The NGA will be sent via email to the administrative official whose name is listed in Block 12 on the Face Page of the Form PHS 398. 

2. Administrative Requirements

All NIH grant and cooperative agreement awards include the NIH Grants Policy Statement as part of the notice of grant award. For these terms of award, see the NIH Grants Policy Statement Part II: Terms and Conditions of NIH Grant Awards, Subpart A: General (http://grants.nih.gov/archive/grants/policy/nihgps_2003/index.htm) and Part II Terms and Conditions of NIH Grant Awards, Subpart B: Terms and Conditions for Specific Types of Grants, Grantees, and Activities (http://grants.nih.gov/archive/grants/policy/nihgps_2003/index.htm).

The following Terms and Conditions will be incorporated into the award statement and will be provided to the Principal Investigator as well as to the appropriate institutional official, at the time of award.

2.A. Cooperative Agreement Terms and Conditions of Award
Not applicable.

3. Award Criteria

The following will be considered in making funding decisions:

4. Reporting

Awardees will be required to submit the PHS Non-Competing Grant Progress Report, Form 2590 annually (http://grants.nih.gov/grants/funding/2590/2590.htm) and financial statements as required in the NIH Grants Policy Statement.

Section VII. Agency Contacts

We encourage your inquiries concerning this funding opportunity and welcome the opportunity to answer questions from potential applicants. Inquiries may fall into three areas: scientific/research, peer review, and financial or grants management issues:

1. Scientific/Research Contacts:

Wendy Nelson, Ph.D.
Basic Biobehavioral Research Branch
Division of Cancer Control and Population Sciences
National Cancer Institute
6130 Executive Blvd. EPN, Room 4064
Bethesda, MD 20892
Rockville, MD 20852 (for express/courier service)
Telephone: (301) 435-4590
FAX: (301) 435-7547
Email: nelsonw@mail.nih.gov

2. Peer Review Contacts:
Not applicable.

3. Financial or Grants Management Contacts:

Crystal Wolfrey
Grants Administration Branch
National Cancer Institute
6120 Executive Blvd., EPS, Room 243
Bethesda, MD 20892
Telephone: (301) 496-8634
FAX: (301) 496-8601
Email: wolfreyc@mail.nih.gov

Section VIII. Other Information

Required Federal Citations

Use of Animals in Research:
Recipients of PHS support for activities involving live, vertebrate animals must comply with PHS Policy on Humane Care and Use of Laboratory Animals (http://grants.nih.gov/grants/olaw/references/PHSPolicyLabAnimals.pdf) as mandated by the Health Research Extension Act of 1985 (http://grants.nih.gov/grants/olaw/references/hrea1985.htm) and the USDA Animal Welfare Regulations (http://www.nal.usda.gov/awic/legislat/usdaleg1.htm), as applicable.

Human Subjects Protection:
Federal regulations (45CFR46) require that applications and proposals involving human subjects must be evaluated with reference to the risks to the subjects, the adequacy of protection against these risks, the potential benefits of the research to the subjects and others, and the importance of the knowledge gained or to be gained (http://www.hhs.gov/ohrp/humansubjects/guidance/45cfr46.htm).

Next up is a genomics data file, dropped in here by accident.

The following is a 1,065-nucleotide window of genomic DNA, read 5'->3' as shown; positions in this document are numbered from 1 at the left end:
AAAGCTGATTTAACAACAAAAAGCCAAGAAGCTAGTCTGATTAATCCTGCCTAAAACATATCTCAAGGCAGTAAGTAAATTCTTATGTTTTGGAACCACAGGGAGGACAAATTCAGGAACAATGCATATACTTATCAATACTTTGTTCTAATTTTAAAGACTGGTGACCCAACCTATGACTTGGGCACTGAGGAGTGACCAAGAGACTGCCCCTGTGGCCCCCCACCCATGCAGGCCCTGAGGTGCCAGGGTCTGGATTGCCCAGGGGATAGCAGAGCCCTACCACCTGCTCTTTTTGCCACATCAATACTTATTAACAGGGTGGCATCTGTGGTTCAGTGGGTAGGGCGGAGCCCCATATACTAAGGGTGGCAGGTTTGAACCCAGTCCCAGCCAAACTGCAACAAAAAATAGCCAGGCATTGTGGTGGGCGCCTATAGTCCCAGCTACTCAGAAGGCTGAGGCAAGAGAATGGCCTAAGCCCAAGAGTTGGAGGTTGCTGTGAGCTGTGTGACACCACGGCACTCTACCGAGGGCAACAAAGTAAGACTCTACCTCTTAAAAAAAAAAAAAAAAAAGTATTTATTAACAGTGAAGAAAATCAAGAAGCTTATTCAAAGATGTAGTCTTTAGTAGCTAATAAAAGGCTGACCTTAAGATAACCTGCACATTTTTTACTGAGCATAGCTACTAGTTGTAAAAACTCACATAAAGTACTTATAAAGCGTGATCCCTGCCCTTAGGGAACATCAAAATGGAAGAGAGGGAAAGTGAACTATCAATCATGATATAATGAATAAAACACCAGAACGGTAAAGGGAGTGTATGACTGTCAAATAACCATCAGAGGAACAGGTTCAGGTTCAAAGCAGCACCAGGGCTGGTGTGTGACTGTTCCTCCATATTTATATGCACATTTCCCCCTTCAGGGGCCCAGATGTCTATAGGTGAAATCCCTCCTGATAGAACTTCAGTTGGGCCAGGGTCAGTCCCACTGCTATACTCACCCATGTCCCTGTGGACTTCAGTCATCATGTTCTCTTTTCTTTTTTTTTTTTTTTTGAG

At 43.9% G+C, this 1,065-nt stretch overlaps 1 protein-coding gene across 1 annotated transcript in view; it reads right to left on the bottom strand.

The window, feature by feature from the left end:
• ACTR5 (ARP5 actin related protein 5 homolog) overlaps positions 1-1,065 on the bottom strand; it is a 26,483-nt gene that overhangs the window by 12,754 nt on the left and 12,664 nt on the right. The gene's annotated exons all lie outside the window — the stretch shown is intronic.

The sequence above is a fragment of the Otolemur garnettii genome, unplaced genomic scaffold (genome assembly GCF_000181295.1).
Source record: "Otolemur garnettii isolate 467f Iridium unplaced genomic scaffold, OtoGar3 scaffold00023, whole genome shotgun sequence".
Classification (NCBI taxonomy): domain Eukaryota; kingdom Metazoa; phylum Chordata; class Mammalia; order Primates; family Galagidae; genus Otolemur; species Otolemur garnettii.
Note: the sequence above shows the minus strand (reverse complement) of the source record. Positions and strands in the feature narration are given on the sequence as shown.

Data and Safety Monitoring Plan:
Data and safety monitoring is required for all types of clinical trials, including physiologic toxicity and dose-finding studies (phase I); efficacy studies (Phase II); and efficacy, effectiveness and comparative trials (Phase III). Monitoring should be commensurate with risk. The establishment of data and safety monitoring boards (DSMBs) is required for multi-site clinical trials involving interventions that entail potential risks to the participants (see the NIH Policy for Data and Safety Monitoring, NIH Guide for Grants and Contracts, http://grants.nih.gov/grants/guide/notice-files/not98-084.html).

Sharing Research Data:
Investigators submitting an NIH application (http://grants.nih.gov/grants/policy/data_sharing).seeking $500,000 or more in direct costs in any single year are expected to include a plan for data sharing or state why this is not possible

Investigators should seek guidance from their institutions, on issues related to institutional policies and local IRB rules, as well as local, State, and Federal laws and regulations, including the Privacy Rule. Reviewers will consider the data sharing plan but will not factor the plan into the determination of the scientific merit or the priority score.

Sharing of Model Organisms:
NIH is committed to support efforts that encourage sharing of important research resources including the sharing of model organisms for biomedical research (see http://grants1.nih.gov/grants/guide/notice-files/NOT-OD-04-042.html). At the same time, the NIH recognizes the rights of grantees and contractors to elect and retain title to subject inventions developed with Federal funding pursuant to the Bayh-Dole Act (see the NIH Grants Policy Statement at http://grants.nih.gov/archive/archive/grants/policy/nihgps_2003/index.htm). All investigators submitting an NIH application or contract proposal, beginning with the October 1, 2004, receipt date, are expected to include in the application/proposal a description of a specific plan for sharing and distributing unique model organism research resources generated using NIH funding or state why such sharing is restricted or not possible. This will permit other researchers to benefit from the resources developed with public funding. The inclusion of a model organism sharing plan is not subject to a cost threshold in any year and is expected to be included in all applications where the development of model organisms is anticipated.